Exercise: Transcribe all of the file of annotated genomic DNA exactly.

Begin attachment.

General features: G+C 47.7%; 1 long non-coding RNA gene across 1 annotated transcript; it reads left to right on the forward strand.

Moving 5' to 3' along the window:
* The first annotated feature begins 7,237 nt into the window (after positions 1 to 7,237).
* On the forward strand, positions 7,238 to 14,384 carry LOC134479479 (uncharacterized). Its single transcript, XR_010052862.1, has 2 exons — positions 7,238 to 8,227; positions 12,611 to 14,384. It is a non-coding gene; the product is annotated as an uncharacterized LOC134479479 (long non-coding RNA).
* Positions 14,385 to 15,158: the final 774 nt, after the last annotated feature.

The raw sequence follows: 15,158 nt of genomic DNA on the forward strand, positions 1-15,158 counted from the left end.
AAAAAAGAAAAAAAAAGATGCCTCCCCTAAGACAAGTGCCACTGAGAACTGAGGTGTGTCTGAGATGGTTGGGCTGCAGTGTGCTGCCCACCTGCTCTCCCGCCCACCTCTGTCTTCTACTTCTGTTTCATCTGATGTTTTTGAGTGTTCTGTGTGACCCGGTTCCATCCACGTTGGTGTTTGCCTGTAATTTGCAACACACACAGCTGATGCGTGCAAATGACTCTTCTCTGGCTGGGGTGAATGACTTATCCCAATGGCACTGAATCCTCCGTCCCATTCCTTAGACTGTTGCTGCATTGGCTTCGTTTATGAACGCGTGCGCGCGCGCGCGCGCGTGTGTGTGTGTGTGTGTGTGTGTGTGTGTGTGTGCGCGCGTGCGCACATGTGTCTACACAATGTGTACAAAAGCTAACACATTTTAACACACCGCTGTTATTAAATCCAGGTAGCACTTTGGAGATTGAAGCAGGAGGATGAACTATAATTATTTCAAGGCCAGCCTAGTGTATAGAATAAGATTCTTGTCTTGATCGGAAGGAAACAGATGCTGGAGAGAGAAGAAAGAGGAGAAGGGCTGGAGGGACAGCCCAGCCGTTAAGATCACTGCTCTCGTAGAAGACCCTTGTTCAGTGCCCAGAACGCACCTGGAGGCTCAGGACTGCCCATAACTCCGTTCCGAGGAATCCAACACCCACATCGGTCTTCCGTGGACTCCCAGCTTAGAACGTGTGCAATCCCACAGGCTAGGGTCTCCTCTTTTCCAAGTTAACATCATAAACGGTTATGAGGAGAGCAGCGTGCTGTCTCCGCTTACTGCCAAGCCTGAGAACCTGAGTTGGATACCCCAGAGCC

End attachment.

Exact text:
General features: G+C 47.7%; 1 long non-coding RNA gene across 1 annotated transcript; it reads left to right on the forward strand.

Moving 5' to 3' along the window:
* The first annotated feature begins 7,237 nt into the window (after positions 1 to 7,237).
* On the forward strand, positions 7,238 to 14,384 carry LOC134479479 (uncharacterized). Its single transcript, XR_010052862.1, has 2 exons — positions 7,238 to 8,227; positions 12,611 to 14,384. It is a non-coding gene; the product is annotated as an uncharacterized LOC134479479 (long non-coding RNA).
* Positions 14,385 to 15,158: the final 774 nt, after the last annotated feature.

The raw sequence follows: 15,158 nt of genomic DNA on the forward strand, positions 1-15,158 counted from the left end.
AAAAAAGAAAAAAAAAGATGCCTCCCCTAAGACAAGTGCCACTGAGAACTGAGGTGTGTCTGAGATGGTTGGGCTGCAGTGTGCTGCCCACCTGCTCTCCCGCCCACCTCTGTCTTCTACTTCTGTTTCATCTGATGTTTTTGAGTGTTCTGTGTGACCCGGTTCCATCCACGTTGGTGTTTGCCTGTAATTTGCAACACACACAGCTGATGCGTGCAAATGACTCTTCTCTGGCTGGGGTGAATGACTTATCCCAATGGCACTGAATCCTCCGTCCCATTCCTTAGACTGTTGCTGCATTGGCTTCGTTTATGAACGCGTGCGCGCGCGCGCGCGCGTGTGTGTGTGTGTGTGTGTGTGTGTGTGTGTGTGCGCGCGTGCGCACATGTGTCTACACAATGTGTACAAAAGCTAACACATTTTAACACACCGCTGTTATTAAATCCAGGTAGCACTTTGGAGATTGAAGCAGGAGGATGAACTATAATTATTTCAAGGCCAGCCTAGTGTATAGAATAAGATTCTTGTCTTGATCGGAAGGAAACAGATGCTGGAGAGAGAAGAAAGAGGAGAAGGGCTGGAGGGACAGCCCAGCCGTTAAGATCACTGCTCTCGTAGAAGACCCTTGTTCAGTGCCCAGAACGCACCTGGAGGCTCAGGACTGCCCATAACTCCGTTCCGAGGAATCCAACACCCACATCGGTCTTCCGTGGACTCCCAGCTTAGAACGTGTGCAATCCCACAGGCTAGGGTCTCCTCTTTTCCAAGTTAACATCATAAACGGTTATGAGGAGAGCAGCGTGCTGTCTCCGCTTACTGCCAAGCCTGAGAACCTGAGTTGGATACCCCAGAGCC